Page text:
Two British detectives investigate the murder of an 11-year-old boy in a seemingly tranquil seaside town. The probe reveals several suspects, including the victim's own father. The series won instant critical acclaim in the U.K. and the U.S., and received high ratings in both countries. The show was picked up for a second series that continued the original probe and exposed more town secrets.
Based on the novels by Caroline Graham, the British mystery program Midsomer Murders starred John Nettles as Tom Barnaby, veteran detective chief inspector of the deceptively pastoral county of Midsomer. For reasons best known to Ms. Graham, Barnaby's jurisdiction seemed to be populated exclusively by oddballs and eccentrics, with virtually every household harboring at least one closetful of skeletons. No matter where the good inspector turned, he was certain to come nose to nose with a baffling murder mystery. In the course of his investigations, Barnaby would frequently bring to light such diverse elements as homosexuality, drug addiction, infidelity, incest, sorcery and even a spot or two of S&M. Through it all, he remained cool, unflappable, and thoroughly professional, adhering strictly to the book and never overstepping his bounds (though admittedly, he did step on a few sensitive toes). Barnaby also possessed a dry wit and contagious sense of humor, which considerably lightened up the grimmer aspects of each story. A devoted family man, Barnaby was occasionally aided and abetted by his wife Joyce (Jane Wymark), whom he loved dearly despite her less than stellar cooking skills, and by his perky young daughter Cully (Laura Howard) an aspiring actress. Also on hand was Midsomer's sure-handed pathologist Dr. George Bullard (Barry Jackson). For the first 29 episodes, Barnaby's assistant was young, hardworking Sgt. Gavin Troy (Daniel Casey), who after being promoted to Inspector and transferred to another county was replaced by streetwise Sgt. Dan Scott (John Hopkins)--who in turned was succeeded by Detective Constable Ben Jones (Jason Hughes). Introduced with a TV-movie adaptation of Caroline Graham's The Killings at Badger's Field on March 23, 1997, the Midsomer Murders series proper made its ITV network bow on July 22, 1998, offering four to eight feature-length episodes each year. The program was picked up for American consumption by the A&E network beginning July 5, 1998.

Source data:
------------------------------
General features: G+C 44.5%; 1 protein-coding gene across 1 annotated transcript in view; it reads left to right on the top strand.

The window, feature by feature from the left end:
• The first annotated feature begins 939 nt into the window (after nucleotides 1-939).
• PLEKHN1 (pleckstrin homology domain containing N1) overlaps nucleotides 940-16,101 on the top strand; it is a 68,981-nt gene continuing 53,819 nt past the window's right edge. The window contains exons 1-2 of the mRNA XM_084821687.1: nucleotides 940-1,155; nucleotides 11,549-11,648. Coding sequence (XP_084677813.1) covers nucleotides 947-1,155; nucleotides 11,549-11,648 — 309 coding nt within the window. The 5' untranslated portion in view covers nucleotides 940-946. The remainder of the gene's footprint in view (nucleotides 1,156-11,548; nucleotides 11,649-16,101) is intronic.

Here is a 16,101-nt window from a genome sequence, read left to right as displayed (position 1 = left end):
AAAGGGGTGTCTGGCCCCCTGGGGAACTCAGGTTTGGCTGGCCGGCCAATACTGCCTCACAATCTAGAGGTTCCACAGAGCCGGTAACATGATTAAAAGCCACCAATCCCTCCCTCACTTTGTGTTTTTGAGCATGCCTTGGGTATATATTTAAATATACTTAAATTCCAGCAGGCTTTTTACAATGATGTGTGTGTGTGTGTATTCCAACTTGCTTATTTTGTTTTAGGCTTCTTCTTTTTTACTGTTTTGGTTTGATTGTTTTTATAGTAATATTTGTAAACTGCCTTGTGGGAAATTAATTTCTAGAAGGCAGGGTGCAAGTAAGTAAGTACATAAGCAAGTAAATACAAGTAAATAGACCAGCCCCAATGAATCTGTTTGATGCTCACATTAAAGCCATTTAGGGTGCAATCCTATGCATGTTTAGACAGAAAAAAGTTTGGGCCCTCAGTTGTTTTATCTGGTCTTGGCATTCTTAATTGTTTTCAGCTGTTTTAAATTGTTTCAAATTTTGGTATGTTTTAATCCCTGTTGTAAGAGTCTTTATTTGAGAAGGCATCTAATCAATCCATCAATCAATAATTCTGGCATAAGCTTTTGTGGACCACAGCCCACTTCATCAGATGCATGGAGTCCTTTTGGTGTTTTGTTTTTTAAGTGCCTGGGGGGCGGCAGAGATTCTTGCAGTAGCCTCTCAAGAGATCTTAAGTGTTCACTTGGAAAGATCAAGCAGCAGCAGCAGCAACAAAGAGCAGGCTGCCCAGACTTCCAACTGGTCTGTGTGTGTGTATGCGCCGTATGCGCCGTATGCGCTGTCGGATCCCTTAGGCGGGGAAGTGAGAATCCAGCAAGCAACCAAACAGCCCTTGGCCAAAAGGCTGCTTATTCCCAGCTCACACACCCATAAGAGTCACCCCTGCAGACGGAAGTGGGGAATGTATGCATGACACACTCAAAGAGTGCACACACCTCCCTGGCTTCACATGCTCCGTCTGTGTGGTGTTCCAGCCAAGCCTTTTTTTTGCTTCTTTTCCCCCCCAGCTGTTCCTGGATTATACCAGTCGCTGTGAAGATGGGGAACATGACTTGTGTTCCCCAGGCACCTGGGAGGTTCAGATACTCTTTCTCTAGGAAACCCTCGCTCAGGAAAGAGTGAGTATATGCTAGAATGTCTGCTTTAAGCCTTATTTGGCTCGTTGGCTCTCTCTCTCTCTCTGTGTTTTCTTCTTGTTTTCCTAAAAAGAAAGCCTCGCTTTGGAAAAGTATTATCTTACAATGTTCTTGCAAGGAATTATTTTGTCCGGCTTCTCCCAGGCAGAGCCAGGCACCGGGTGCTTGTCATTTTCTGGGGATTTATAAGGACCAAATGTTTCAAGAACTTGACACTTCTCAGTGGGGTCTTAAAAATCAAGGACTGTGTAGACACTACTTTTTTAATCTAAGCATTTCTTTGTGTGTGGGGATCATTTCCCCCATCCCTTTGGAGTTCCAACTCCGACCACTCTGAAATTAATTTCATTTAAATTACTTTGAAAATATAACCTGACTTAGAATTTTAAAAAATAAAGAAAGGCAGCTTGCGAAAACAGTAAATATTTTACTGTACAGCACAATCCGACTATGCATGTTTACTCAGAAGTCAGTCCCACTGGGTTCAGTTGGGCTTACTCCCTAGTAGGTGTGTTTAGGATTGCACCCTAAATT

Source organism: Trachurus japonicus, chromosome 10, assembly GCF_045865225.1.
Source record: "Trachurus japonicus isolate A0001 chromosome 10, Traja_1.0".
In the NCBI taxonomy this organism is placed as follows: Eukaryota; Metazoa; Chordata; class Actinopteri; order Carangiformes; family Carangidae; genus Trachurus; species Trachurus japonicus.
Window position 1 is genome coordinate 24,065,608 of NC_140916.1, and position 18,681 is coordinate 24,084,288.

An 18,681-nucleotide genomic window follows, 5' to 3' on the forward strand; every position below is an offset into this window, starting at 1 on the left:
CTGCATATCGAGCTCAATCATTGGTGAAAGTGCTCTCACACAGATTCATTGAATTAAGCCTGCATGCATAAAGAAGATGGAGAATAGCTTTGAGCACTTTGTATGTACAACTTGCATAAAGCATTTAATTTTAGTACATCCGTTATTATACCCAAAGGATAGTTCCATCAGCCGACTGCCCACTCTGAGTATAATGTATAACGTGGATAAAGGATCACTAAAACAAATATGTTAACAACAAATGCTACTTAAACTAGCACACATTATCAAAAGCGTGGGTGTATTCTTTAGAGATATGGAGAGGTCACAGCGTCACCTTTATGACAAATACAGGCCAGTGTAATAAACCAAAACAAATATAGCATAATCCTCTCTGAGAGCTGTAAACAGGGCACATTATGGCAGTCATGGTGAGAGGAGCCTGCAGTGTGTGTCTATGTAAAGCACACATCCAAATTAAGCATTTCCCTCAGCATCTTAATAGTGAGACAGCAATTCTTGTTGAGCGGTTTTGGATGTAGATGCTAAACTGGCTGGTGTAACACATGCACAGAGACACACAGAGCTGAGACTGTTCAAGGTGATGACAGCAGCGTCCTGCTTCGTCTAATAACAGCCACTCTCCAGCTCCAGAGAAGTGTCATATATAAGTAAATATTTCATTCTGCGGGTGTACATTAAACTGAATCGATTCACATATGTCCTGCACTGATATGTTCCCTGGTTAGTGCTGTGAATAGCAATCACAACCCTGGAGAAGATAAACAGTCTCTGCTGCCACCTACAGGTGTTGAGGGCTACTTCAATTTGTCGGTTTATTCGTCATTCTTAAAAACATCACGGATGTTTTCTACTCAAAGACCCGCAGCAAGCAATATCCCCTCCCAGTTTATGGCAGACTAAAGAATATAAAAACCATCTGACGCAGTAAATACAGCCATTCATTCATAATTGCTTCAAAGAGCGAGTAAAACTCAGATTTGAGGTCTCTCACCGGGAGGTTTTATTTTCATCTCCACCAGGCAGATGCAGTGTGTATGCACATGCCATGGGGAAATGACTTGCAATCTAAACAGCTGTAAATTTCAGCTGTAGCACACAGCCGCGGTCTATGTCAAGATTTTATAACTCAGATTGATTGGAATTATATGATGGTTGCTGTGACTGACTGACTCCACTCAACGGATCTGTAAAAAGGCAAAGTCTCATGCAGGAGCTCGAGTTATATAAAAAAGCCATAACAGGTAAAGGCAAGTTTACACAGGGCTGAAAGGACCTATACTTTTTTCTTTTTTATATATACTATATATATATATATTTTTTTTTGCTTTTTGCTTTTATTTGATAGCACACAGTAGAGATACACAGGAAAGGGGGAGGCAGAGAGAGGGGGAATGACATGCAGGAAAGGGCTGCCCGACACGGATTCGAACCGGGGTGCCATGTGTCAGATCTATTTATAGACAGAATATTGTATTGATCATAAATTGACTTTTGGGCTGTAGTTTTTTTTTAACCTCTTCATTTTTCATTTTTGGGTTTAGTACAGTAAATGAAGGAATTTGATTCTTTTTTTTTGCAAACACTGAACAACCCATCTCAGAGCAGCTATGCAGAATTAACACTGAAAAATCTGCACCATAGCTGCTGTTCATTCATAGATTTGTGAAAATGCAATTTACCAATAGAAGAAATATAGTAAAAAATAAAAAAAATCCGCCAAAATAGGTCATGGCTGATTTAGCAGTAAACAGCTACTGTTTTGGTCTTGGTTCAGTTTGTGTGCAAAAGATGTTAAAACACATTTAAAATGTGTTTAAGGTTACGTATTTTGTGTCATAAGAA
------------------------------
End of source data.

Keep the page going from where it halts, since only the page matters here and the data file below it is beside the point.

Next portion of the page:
An English Policeman, Constable Nick Rowan, alongside his wife flees the fast-paced 1964 London and settles in a rural village, where his wife was born. The village was none other than the village of Aidensfield in the North Riding of Yorkshire. During his daily patrols, he comes across various events and problems. He faces local loveable rogues, especially Claude Greengrass.
Barry Foster starred as Amsterdam-based police detective Piet Van Der Valk in this popular British crime series. Debuting over Thames Television on September 13, 1972, Van Der Valk originally yielded 25 hour-long mysteries before its cancellation on October 10, 1973. By popular demand, the property was brought back for another batch of 60-minute installments from September 5 to November 21, 1977; on this occasion, Joanna Dunham replaced Susan Travers as Van Der Valk's wife Arlette. This role was again recast when Van Der Valk made its final TV appearance from January 16, 1991 to February 19, 1992, this time as an irregularly scheduled series of two-hour dramas; now, Meg Davies played Arlette opposite the indomitable Barry Foster. When all was said and done, the most memorable aspect of Van Der Valk was its theme song, Jack Tromberg's "Eye Level," which proved to be a top-ten hit on the British charts when it was recorded by Simon Park Orchestra.